Soon after meeting Founding Foodie Amy, some nine years ago, I realized I had so much to learn. One spring afternoon, she served me something I had no idea was a thing: squash blossoms. Little delicate beauties stuffed with a savory cheesy concoction. Mind … blown.
I thought of myself as a Padawan learner; Amy, a food Jedi master. She introduced me to so many things and I’ve learned a ton from her since then. Our bond formed over food, cooking and delicious ingredients. It’s why we do this blog together, nearly five years strong without missing a single weekly post. And still … there is much to learn!
This month’s “lesser used spring veggie” topic brought me smack right back to that warm day in Amy’s old condo. I haven’t had squash blossoms since – not at a restaurant, let alone in my own kitchen. Could the Padawan become a Jedi master? Well, I don’t think I’ll ever reach that level, but it’s always good to have goals. Perhaps I could graduate to being a Jedi knight?
Off I went on my journey to continue my training, much like Luke Skywalker when he went to the Dagobah system to run with Yoda on his back. It was a pleasant April Saturday morning, when I walked to my local farmer’s market in search of some inspiration. I met my other bestie, Julie, also on her own food journey. She’s completed her first 30 days on Whole30 and is still going strong. The farmer’s market is a great place to find new ideas. After talking to a local sausage maker she walked away with some great nitrate-free and diet approved spicy sausage, plus some ham from a local ranch.
So what did I walk home with? Squash blossoms, of course! Or, more accurately, a hanging zucchini plant flush with flowers. After a quick Google search I asked a local purveyor of produce and plants about eating the blossoms from the squash or zucchini plants. He showed me which ones to eat and directed me to a plant that had some good ones ripe for picking. As Julie looked on in like I was a crazy person (“You eat which what?”), I paid my $10 for the plant. One plus? I get to eat zucchinis from my deck. I’m not a gardener, although I have aspirations … lazy aspirations.
My internet searches wrangled up some quick guides on how to pick, prepare and cook the blossoms. The Kitchn has a a good, high level post which helped me identify which were the male and which were the female. Yes, it matters! The female produce the squash, so if you want them later on, it’s best to harvest the male blossoms. You can spot the difference pretty easily – male blossoms appear on longer stems, further from the center of the plant. They also do not have pistils and are much more slender than their female counterparts. Once cut, use fairly soon. Since they are so delicate, they don’t last long. Also, if you’ve ever grown squash or know a gardener who has, you know how out of hand they can get. Almost too many to keep up with! Eating the blossoms are a great way to keep your plants in check.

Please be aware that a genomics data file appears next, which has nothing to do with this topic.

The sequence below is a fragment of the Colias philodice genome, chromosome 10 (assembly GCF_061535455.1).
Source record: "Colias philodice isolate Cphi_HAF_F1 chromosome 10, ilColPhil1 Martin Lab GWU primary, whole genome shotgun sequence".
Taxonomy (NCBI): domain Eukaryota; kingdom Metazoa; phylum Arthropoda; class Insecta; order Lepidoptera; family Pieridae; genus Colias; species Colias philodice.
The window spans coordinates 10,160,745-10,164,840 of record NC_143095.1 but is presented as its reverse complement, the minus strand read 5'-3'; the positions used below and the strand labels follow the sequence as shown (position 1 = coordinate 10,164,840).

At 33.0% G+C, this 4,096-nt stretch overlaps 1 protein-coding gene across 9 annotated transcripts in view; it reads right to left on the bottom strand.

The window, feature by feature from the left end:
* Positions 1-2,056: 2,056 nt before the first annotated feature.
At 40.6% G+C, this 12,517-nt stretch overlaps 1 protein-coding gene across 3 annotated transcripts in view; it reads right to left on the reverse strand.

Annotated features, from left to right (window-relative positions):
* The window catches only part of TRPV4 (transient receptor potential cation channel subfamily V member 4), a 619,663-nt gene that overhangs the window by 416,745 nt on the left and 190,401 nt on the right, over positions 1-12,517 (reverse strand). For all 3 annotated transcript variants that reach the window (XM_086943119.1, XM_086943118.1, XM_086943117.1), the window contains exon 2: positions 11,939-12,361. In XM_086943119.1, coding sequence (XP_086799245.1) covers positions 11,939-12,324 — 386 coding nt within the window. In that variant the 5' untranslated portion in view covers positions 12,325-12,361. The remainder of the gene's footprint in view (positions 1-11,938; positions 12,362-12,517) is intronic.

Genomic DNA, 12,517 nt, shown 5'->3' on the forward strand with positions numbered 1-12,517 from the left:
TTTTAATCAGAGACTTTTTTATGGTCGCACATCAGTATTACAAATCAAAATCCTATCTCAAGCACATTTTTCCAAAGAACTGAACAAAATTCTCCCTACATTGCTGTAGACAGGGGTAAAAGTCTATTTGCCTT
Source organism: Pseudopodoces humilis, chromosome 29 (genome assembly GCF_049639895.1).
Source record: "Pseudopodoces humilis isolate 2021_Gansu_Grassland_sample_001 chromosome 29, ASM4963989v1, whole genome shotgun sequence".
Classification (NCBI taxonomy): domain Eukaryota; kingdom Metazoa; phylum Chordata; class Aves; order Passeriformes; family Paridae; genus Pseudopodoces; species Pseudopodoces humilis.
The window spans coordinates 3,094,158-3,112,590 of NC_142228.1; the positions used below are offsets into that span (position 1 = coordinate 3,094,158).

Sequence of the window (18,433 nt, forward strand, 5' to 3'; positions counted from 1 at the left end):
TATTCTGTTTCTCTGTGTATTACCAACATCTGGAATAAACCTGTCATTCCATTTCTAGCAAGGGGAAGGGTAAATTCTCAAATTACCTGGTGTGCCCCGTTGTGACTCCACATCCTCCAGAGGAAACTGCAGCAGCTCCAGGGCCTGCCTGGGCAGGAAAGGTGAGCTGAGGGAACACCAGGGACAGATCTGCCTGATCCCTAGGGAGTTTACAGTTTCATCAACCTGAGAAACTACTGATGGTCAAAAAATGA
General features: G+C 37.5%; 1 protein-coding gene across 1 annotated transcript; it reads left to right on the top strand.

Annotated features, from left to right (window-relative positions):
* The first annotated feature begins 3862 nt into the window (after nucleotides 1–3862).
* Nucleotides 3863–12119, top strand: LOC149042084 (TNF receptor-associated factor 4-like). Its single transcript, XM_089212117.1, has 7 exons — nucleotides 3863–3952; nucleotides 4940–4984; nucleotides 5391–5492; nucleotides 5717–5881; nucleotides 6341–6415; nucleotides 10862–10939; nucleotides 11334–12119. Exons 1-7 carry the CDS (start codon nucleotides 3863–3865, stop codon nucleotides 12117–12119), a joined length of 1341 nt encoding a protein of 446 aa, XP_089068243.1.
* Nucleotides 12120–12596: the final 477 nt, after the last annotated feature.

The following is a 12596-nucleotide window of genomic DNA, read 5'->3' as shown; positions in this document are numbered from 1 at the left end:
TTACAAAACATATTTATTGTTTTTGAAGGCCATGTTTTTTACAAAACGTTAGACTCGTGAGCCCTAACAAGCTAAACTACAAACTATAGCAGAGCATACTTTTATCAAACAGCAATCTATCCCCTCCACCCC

Other than the one preparation I’ve had, I wasn’t too sure what to make with them. They have a light savory flavor. Much like other flowers and blossoms they take on a hint of the flavor of the fruit or vegetable they produce. In this case, they have a light zucchini flavor. The most common preparation is to stuff and/or lightly batter and fry them. I also saw some pasta recipes, pizza topping ideas, egg casseroles and frittatas, soups and fritters, along with several quesadilla recipes. The possibilities are endless and super simple.
The idea of a delicate savory flower tucked into a cheesy, crispy tortilla got my Jedi senses all afire. Quesadillas it is! What I made was more like a tiny snack sized version, since I used the smaller corn tortillas. But don’t let that stop you from going bigger. The more the merrier and these did not disappoint.
Squash Blossom Quesadillas
I used corn tortillas, so they were more like flat, squished tacos or mini-quesadillas. You can use larger flour tortillas for a more traditional quesadilla, just increase the amounts to cover a larger surface. Note, the amounts here make 8, assuming 2 per person, to serve 4; adjust as needed.
16 squash blossoms
8 corn tortillas
2 cups Monterey Jack cheese, shredded (substitute cheddar, pepper jack or some combination)
1 spring onion or 2 scallions, roughly chopped
3 tablespoons cilantro, roughly chopped
1 avocado, pitted and sliced
1 lime, cut in wedges
Warm a cast iron or non-stick skillet on medium heat. Place a tortilla in the pan for a few seconds to warm one side. Flip and sprinkle cheese, cilantro and onion on one side of the tortilla. Place two blossoms on top of the cheese side, then fold the tortilla in half, covering the cheese and blossoms. Press down with spatula, then flip to warm/crisp the other side.
Remove from heat, sprinkle more cilantro on top. Serve with avocado slices and a squeeze of lime.